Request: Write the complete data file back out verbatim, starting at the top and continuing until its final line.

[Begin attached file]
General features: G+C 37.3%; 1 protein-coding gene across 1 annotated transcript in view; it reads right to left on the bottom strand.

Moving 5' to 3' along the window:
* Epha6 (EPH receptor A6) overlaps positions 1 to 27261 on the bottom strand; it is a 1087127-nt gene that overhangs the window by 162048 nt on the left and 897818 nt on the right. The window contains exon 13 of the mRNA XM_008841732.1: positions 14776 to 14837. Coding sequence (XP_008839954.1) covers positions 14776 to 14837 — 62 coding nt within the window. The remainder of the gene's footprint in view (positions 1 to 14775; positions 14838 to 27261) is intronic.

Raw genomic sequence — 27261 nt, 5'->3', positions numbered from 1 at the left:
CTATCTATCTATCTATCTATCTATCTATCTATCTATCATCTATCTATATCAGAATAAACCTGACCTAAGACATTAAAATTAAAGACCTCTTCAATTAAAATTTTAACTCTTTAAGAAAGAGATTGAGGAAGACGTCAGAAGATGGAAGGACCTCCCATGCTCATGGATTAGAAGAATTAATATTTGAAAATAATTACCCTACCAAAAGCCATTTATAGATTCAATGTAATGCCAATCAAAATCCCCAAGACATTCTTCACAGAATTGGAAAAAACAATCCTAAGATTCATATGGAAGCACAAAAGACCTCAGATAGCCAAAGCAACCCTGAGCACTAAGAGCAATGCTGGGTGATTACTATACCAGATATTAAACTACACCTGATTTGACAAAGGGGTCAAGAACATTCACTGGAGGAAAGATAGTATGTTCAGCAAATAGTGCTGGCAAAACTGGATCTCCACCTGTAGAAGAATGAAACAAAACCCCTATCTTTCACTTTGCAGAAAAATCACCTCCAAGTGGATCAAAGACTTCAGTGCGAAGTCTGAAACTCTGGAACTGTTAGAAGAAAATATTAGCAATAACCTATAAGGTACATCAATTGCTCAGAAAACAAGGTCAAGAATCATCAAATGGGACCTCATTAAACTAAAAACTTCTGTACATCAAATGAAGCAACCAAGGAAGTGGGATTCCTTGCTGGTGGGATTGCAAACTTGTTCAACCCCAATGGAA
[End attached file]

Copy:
General features: G+C 37.3%; 1 protein-coding gene across 1 annotated transcript in view; it reads right to left on the bottom strand.

Moving 5' to 3' along the window:
* Epha6 (EPH receptor A6) overlaps positions 1 to 27261 on the bottom strand; it is a 1087127-nt gene that overhangs the window by 162048 nt on the left and 897818 nt on the right. The window contains exon 13 of the mRNA XM_008841732.1: positions 14776 to 14837. Coding sequence (XP_008839954.1) covers positions 14776 to 14837 — 62 coding nt within the window. The remainder of the gene's footprint in view (positions 1 to 14775; positions 14838 to 27261) is intronic.

Raw genomic sequence — 27261 nt, 5'->3', positions numbered from 1 at the left:
CTATCTATCTATCTATCTATCTATCTATCTATCTATCATCTATCTATATCAGAATAAACCTGACCTAAGACATTAAAATTAAAGACCTCTTCAATTAAAATTTTAACTCTTTAAGAAAGAGATTGAGGAAGACGTCAGAAGATGGAAGGACCTCCCATGCTCATGGATTAGAAGAATTAATATTTGAAAATAATTACCCTACCAAAAGCCATTTATAGATTCAATGTAATGCCAATCAAAATCCCCAAGACATTCTTCACAGAATTGGAAAAAACAATCCTAAGATTCATATGGAAGCACAAAAGACCTCAGATAGCCAAAGCAACCCTGAGCACTAAGAGCAATGCTGGGTGATTACTATACCAGATATTAAACTACACCTGATTTGACAAAGGGGTCAAGAACATTCACTGGAGGAAAGATAGTATGTTCAGCAAATAGTGCTGGCAAAACTGGATCTCCACCTGTAGAAGAATGAAACAAAACCCCTATCTTTCACTTTGCAGAAAAATCACCTCCAAGTGGATCAAAGACTTCAGTGCGAAGTCTGAAACTCTGGAACTGTTAGAAGAAAATATTAGCAATAACCTATAAGGTACATCAATTGCTCAGAAAACAAGGTCAAGAATCATCAAATGGGACCTCATTAAACTAAAAACTTCTGTACATCAAATGAAGCAACCAAGGAAGTGGGATTCCTTGCTGGTGGGATTGCAAACTTGTTCAACCCCAATGGAA